Sports

LeBron James and Miami Wilt Under the Heat of the 4th Quarter, Again

Fri., Jun. 10, 2011 9:39 AM EST
by Terry Shropshire

LeBron James and the number two. “Two” represents the maximum number of points that LeBron has been able to score in the fourth quarter. It is why he will awaken to a hangover of horror from his seeming late-game impotence against the Dallas Mavs.

“Two” represents the pecking order that he appears to have on the Miami Heat team. And, most heartbreaking for Heat fans, the number “two” might also represent the number of years it will take for him to win a title if he doesn’t do a reversal of his horrid fourth quarter performances.

James stared at the stats sheet for a long time during the post-game interview. It was as if he was trying desperately, by force of will, to magically change the final numbers from a 112-103 loss to the Mavericks.

Despite depositing a triple double, James could not will himself to a powerful performance with the game on the line. Subsequently, and to the deafening and delirious delight of millions of b-ball fans who make up the anti-Miami Heat brigade, the Dallas Mavericks and Dirk Nowitzki are one win away from securing their first NBA Title. The Mavs fourth quarters in the last two games have helped them climb back from a two-games-to-one deficit at home to a commanding, and seemingly insurmountable 3-2 advantage.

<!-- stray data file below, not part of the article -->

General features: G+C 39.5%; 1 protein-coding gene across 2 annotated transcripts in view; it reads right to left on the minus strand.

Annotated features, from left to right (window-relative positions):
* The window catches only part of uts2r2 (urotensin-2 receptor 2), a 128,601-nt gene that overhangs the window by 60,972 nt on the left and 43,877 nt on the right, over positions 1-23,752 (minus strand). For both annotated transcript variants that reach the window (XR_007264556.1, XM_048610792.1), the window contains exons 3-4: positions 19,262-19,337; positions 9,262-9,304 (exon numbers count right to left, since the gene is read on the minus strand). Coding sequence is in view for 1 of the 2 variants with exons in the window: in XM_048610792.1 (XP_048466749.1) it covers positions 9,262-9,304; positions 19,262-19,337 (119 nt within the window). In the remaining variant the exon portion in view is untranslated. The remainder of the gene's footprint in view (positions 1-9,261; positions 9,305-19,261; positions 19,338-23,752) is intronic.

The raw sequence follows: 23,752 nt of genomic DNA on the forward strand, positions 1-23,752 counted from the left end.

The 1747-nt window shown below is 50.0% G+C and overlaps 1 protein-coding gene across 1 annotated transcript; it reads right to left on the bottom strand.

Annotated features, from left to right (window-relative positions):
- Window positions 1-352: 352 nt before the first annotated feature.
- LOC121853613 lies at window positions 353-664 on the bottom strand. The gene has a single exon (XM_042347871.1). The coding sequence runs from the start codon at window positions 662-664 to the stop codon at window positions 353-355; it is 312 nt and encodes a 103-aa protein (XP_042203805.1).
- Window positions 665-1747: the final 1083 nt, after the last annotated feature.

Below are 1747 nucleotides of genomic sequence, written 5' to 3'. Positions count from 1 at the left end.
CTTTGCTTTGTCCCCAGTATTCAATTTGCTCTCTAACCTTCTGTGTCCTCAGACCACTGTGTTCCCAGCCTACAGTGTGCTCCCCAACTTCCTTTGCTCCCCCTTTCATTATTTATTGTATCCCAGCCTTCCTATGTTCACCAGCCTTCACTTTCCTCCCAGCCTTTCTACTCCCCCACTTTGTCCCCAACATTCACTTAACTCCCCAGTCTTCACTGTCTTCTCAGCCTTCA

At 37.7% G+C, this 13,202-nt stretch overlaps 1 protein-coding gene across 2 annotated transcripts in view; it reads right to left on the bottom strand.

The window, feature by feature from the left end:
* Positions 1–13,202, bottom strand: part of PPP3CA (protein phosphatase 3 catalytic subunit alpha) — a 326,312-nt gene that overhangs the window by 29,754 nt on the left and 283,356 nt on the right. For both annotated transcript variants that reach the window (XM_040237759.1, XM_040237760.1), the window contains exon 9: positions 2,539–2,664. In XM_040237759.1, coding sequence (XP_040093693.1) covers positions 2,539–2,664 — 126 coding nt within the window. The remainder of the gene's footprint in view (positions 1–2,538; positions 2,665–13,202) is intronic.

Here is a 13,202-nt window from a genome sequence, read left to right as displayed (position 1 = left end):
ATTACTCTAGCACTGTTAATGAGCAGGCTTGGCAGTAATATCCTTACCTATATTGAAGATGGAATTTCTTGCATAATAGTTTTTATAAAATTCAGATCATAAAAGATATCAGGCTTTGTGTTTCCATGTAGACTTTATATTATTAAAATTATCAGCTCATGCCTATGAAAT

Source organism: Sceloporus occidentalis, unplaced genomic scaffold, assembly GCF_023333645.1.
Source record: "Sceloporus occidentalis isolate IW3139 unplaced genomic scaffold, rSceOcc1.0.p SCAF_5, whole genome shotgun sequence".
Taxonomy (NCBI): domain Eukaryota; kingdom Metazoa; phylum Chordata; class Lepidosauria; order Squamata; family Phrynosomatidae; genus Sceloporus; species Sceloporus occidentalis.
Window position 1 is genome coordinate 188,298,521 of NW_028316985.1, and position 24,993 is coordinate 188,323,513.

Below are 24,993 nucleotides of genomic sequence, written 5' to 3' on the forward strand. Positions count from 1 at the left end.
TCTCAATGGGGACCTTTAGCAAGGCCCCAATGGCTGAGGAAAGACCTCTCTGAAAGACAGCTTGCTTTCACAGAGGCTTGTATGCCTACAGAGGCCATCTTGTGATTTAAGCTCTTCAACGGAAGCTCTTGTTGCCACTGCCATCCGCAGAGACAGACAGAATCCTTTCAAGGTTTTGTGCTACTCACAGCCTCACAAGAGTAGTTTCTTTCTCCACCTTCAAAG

King James, Dwyane Wade, Chris Bosh and the Miami Heat will face a unbearably hot summer if they lose one more game and crank the engines to start the victory floats in Dallas instead of South Beach. Unbearably hot because James upset the balance of power in the NBA when he took his talents to “South Beach” — where no NBA franchise exists, by the way. Unbearably hot from the glares of disgust he will receive from Miami Heat fans who bought in to the LeBron James hype, literally and figuratively. Unbearably hot from the gust of heat that will hit him from the euphoric energy created from Cleveland celebrations if James and the Heat lose Game 6 on Sunday.

For any other player, 17 points, 10 rebounds and 10 assists are very respectable numbers. But they are very mediocre for a man who anointed himself “King James” and created unprecedented hype by conspiring with D-Wade and Bosh to form a triumvirate of superstars in “South Beach,” provoking a nationwide backlash.

terry shropshire

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